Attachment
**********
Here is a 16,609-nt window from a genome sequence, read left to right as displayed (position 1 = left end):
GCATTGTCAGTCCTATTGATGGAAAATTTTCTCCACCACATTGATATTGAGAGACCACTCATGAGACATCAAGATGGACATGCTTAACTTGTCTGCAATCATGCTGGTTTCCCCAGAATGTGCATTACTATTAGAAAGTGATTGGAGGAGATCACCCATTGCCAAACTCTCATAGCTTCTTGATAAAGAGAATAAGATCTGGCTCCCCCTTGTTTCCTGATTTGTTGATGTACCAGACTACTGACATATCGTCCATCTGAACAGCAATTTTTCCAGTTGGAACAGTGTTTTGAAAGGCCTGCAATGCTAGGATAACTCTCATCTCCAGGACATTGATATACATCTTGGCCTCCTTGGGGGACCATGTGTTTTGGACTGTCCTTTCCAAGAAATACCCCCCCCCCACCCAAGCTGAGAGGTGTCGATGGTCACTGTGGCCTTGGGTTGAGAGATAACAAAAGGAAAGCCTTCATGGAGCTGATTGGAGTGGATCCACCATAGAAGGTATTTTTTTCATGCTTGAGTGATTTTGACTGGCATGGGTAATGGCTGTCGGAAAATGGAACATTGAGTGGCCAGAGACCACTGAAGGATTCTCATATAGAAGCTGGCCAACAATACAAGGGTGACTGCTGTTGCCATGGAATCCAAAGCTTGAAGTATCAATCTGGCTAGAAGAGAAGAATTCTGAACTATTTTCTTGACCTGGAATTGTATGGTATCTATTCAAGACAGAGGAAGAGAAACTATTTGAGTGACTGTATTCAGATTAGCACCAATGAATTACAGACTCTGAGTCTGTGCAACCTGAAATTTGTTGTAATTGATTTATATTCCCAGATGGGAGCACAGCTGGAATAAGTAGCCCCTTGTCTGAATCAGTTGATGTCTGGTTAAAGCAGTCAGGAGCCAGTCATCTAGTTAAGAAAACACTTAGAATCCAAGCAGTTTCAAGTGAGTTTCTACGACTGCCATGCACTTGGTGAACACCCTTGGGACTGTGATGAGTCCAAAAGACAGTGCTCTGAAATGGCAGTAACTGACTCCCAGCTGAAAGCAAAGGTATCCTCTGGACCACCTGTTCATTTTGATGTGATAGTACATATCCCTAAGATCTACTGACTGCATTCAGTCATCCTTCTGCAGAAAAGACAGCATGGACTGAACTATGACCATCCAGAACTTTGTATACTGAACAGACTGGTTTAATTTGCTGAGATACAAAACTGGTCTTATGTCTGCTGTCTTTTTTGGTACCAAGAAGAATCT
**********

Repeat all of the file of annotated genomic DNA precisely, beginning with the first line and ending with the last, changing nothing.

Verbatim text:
Here is a 16,609-nt window from a genome sequence, read left to right as displayed (position 1 = left end):
GCATTGTCAGTCCTATTGATGGAAAATTTTCTCCACCACATTGATATTGAGAGACCACTCATGAGACATCAAGATGGACATGCTTAACTTGTCTGCAATCATGCTGGTTTCCCCAGAATGTGCATTACTATTAGAAAGTGATTGGAGGAGATCACCCATTGCCAAACTCTCATAGCTTCTTGATAAAGAGAATAAGATCTGGCTCCCCCTTGTTTCCTGATTTGTTGATGTACCAGACTACTGACATATCGTCCATCTGAACAGCAATTTTTCCAGTTGGAACAGTGTTTTGAAAGGCCTGCAATGCTAGGATAACTCTCATCTCCAGGACATTGATATACATCTTGGCCTCCTTGGGGGACCATGTGTTTTGGACTGTCCTTTCCAAGAAATACCCCCCCCCCACCCAAGCTGAGAGGTGTCGATGGTCACTGTGGCCTTGGGTTGAGAGATAACAAAAGGAAAGCCTTCATGGAGCTGATTGGAGTGGATCCACCATAGAAGGTATTTTTTTCATGCTTGAGTGATTTTGACTGGCATGGGTAATGGCTGTCGGAAAATGGAACATTGAGTGGCCAGAGACCACTGAAGGATTCTCATATAGAAGCTGGCCAACAATACAAGGGTGACTGCTGTTGCCATGGAATCCAAAGCTTGAAGTATCAATCTGGCTAGAAGAGAAGAATTCTGAACTATTTTCTTGACCTGGAATTGTATGGTATCTATTCAAGACAGAGGAAGAGAAACTATTTGAGTGACTGTATTCAGATTAGCACCAATGAATTACAGACTCTGAGTCTGTGCAACCTGAAATTTGTTGTAATTGATTTATATTCCCAGATGGGAGCACAGCTGGAATAAGTAGCCCCTTGTCTGAATCAGTTGATGTCTGGTTAAAGCAGTCAGGAGCCAGTCATCTAGTTAAGAAAACACTTAGAATCCAAGCAGTTTCAAGTGAGTTTCTACGACTGCCATGCACTTGGTGAACACCCTTGGGACTGTGATGAGTCCAAAAGACAGTGCTCTGAAATGGCAGTAACTGACTCCCAGCTGAAAGCAAAGGTATCCTCTGGACCACCTGTTCATTTTGATGTGATAGTACATATCCCTAAGATCTACTGACTGCATTCAGTCATCCTTCTGCAGAAAAGACAGCATGGACTGAACTATGACCATCCAGAACTTTGTATACTGAACAGACTGGTTTAATTTGCTGAGATACAAAACTGGTCTTATGTCTGCTGTCTTTTTTGGTACCAAGAAGAATCT